Comics / Cult Favorite

When Comics Grew up


By Philip Schweier
February 28, 2006 - 10:56

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One of the first comics I remember reading was Lois Lane #131. I’ll pause until the laughter subsides.

Okay, I was only seven at the time, and by 1972, Lois was no longer pining for Superman, waiting for him to ask her out. The issue still had a fair amount of Superman to it, otherwise I wouldn’t have bought it again last year.

I’ve done that a lot lately, buying old comics that I once had when I was a kid. I chalk it up to “mid-life crisis,” trying to resurrect the innocence and fun of my youth. I keep thinking that as I grew up, so did comics, but I’m not the only fan, either younger or older than myself, who believes that.

Legend has it that Mark Twain ran away from home as a boy because he regarded
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his father to be an idiot. When he returned a few years later, he was pleasantly surprised to find how much the old man had learned while he’d been gone.

So with that in mind, I’m sure it wasn’t comics who matured as much as I. Somewhere around the age of 12 I gave up on men in tights in favor of sword & sorcery material, and more adventure and science fiction. Maybe Conan the Barbarian wasn’t any more a mature title than Star Wars, but the point is I began looking elsewhere, exploring the independent market and alternative titles.

And like most comics folk, I fell victim to the implosion of the early ‘90s. All the over-hyped events, like the death of Superman (did anyone who knew anything ever truly believe DC would eliminate one of its most popular properties?) wore me out. And there are only so many variant covers and die-cut covers and foil covers fans can buy before we realize the emperor has no clothes and the stories stink.

At the time, comics was a collector’s market, with multiple copies being bought, bagged, boarded and stashed away in the expectation that they would accrue value, like older comics had.

But the reason old comics were so valuable was because they were meant to be bought, read, traded, and thrown away. Many of them were, so there was a certain scarcity.

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Believing comics had abandoned me, I returned the favor. I sold the bulk of my collection, which had quite a number of gems. Old Adventure Comics from the 1960s, starring the Legion; a healthy run of Conan, beginning with #33; and seminal X-Men issues drawn by the likes of Dave Cockrum and John Byrne.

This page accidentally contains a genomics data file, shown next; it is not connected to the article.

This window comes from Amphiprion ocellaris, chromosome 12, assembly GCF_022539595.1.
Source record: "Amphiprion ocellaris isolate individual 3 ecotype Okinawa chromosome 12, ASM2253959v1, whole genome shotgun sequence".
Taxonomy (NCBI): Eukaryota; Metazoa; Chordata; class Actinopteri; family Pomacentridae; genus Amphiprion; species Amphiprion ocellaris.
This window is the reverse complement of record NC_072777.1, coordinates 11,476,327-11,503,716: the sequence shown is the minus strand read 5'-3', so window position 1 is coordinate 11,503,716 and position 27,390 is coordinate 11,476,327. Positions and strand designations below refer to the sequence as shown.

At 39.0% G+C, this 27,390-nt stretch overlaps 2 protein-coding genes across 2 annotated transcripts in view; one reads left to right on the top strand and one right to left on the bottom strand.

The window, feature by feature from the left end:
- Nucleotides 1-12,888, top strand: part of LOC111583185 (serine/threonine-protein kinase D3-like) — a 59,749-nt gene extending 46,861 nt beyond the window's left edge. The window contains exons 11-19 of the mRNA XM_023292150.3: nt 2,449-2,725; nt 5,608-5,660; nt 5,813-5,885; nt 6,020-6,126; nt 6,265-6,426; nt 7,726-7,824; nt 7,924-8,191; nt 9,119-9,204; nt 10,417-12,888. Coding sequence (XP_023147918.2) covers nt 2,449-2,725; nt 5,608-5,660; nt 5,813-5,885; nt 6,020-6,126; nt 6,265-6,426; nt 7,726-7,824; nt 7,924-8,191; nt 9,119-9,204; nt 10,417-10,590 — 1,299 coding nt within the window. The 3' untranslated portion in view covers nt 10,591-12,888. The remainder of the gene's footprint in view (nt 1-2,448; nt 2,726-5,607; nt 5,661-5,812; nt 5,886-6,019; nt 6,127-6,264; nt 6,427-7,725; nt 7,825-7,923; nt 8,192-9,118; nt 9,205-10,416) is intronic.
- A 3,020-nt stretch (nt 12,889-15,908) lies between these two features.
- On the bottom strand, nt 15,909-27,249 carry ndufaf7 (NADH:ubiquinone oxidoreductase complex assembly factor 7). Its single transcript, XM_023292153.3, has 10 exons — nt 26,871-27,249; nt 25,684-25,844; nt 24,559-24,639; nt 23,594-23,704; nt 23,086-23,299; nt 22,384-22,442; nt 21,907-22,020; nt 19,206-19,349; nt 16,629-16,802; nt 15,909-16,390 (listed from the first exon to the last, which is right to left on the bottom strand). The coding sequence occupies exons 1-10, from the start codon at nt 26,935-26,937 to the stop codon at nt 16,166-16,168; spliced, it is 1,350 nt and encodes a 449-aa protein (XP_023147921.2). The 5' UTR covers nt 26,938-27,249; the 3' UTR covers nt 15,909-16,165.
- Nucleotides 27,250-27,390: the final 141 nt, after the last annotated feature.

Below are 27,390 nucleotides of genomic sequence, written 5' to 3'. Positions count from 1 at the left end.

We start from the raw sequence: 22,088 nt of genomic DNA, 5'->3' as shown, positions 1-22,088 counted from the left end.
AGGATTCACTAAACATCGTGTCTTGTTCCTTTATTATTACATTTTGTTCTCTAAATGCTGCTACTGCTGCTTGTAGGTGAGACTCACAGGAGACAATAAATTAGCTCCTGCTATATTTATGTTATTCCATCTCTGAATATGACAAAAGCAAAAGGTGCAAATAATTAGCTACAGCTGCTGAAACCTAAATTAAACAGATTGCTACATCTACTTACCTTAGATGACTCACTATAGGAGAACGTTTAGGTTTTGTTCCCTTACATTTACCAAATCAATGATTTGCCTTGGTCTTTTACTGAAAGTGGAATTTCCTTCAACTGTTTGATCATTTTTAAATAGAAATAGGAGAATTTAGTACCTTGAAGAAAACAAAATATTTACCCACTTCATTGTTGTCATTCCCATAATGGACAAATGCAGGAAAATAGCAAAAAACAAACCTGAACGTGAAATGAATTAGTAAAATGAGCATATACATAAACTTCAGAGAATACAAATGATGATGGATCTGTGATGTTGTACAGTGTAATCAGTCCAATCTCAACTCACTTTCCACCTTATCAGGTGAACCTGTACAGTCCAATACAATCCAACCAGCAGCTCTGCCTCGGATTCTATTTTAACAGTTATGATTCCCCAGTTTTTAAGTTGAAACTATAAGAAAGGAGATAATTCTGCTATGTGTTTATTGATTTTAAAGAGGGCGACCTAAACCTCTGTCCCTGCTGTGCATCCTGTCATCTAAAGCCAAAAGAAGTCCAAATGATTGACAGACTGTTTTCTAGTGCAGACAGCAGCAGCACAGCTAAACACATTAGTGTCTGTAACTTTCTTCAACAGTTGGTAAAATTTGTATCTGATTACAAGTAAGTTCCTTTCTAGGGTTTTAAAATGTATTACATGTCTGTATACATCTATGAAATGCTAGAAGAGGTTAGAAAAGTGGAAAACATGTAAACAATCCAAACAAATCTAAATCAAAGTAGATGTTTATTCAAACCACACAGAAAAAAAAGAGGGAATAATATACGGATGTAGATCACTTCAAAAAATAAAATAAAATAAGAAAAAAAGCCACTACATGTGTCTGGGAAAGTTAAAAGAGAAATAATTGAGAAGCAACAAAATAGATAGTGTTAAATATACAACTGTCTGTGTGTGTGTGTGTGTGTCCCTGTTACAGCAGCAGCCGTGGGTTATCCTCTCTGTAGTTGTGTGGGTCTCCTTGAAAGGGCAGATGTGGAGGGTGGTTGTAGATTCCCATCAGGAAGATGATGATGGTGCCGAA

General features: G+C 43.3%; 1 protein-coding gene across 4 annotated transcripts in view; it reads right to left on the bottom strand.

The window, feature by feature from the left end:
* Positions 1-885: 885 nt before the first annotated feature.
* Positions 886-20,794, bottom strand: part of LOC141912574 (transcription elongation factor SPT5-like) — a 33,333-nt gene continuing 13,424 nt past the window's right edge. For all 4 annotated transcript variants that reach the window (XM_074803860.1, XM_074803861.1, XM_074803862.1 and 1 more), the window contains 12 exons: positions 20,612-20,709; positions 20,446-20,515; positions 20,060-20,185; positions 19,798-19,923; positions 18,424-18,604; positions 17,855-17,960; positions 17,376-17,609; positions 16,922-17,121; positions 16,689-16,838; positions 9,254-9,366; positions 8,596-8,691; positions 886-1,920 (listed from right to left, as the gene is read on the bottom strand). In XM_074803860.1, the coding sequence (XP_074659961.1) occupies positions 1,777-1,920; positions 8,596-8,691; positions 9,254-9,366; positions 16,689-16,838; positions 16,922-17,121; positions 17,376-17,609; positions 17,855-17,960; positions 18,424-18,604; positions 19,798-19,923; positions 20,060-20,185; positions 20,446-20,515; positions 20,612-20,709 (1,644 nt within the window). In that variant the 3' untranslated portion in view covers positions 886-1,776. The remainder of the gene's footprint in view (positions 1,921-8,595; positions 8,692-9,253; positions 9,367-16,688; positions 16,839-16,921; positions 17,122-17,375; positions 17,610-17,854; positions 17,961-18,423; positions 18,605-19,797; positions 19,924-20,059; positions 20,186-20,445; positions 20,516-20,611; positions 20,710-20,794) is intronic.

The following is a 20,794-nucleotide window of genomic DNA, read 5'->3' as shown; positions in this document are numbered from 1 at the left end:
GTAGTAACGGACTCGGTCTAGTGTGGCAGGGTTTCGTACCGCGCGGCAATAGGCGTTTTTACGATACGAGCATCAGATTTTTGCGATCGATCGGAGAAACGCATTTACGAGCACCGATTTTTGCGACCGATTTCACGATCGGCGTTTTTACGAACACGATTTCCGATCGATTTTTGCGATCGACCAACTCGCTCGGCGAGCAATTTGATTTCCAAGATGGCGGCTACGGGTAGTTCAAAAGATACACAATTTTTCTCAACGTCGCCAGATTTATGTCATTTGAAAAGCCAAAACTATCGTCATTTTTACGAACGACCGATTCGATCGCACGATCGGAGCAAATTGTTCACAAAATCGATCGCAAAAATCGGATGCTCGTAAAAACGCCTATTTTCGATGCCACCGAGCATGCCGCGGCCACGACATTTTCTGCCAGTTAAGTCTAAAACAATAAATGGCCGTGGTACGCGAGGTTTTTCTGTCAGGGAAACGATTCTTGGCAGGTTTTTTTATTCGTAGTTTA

At the time, it seemed like the right decision, and I’d probably make the same one again without 20/20 hindsight of realizing how much I discarded, in terms of money and comic book history and personal treasure.

But every time I try to leave they pull me back in. Kingdom Come brought back so much of the sense of wonder and marvel I’d gotten from comics as a child. I identified with Superman as he was portrayed in that series. Super-heroes had lost their sense of direction, and returning to some of the classic elements that made these characters the inspiration we value may bring us back on track.

Comics are fun again, and they’re getting even better. I’m still one of those fans who believes that comics and I grew up together. It’s a personal interpretation, much like Mark Twain’s assessment of his father. Only the ongoing history of the comics industry will determine how accurate the idea may be. But it’s a world I plan to be a part of, and while I may get discouraged and try to leave at times, I’m sure I’ll be sucked right back in due time.

Praise and adulation? Scorn and ridicule? Email me at philip@comicbookbin.com@comicbookbin.com


Last Updated: May 19, 2020 - 12:25

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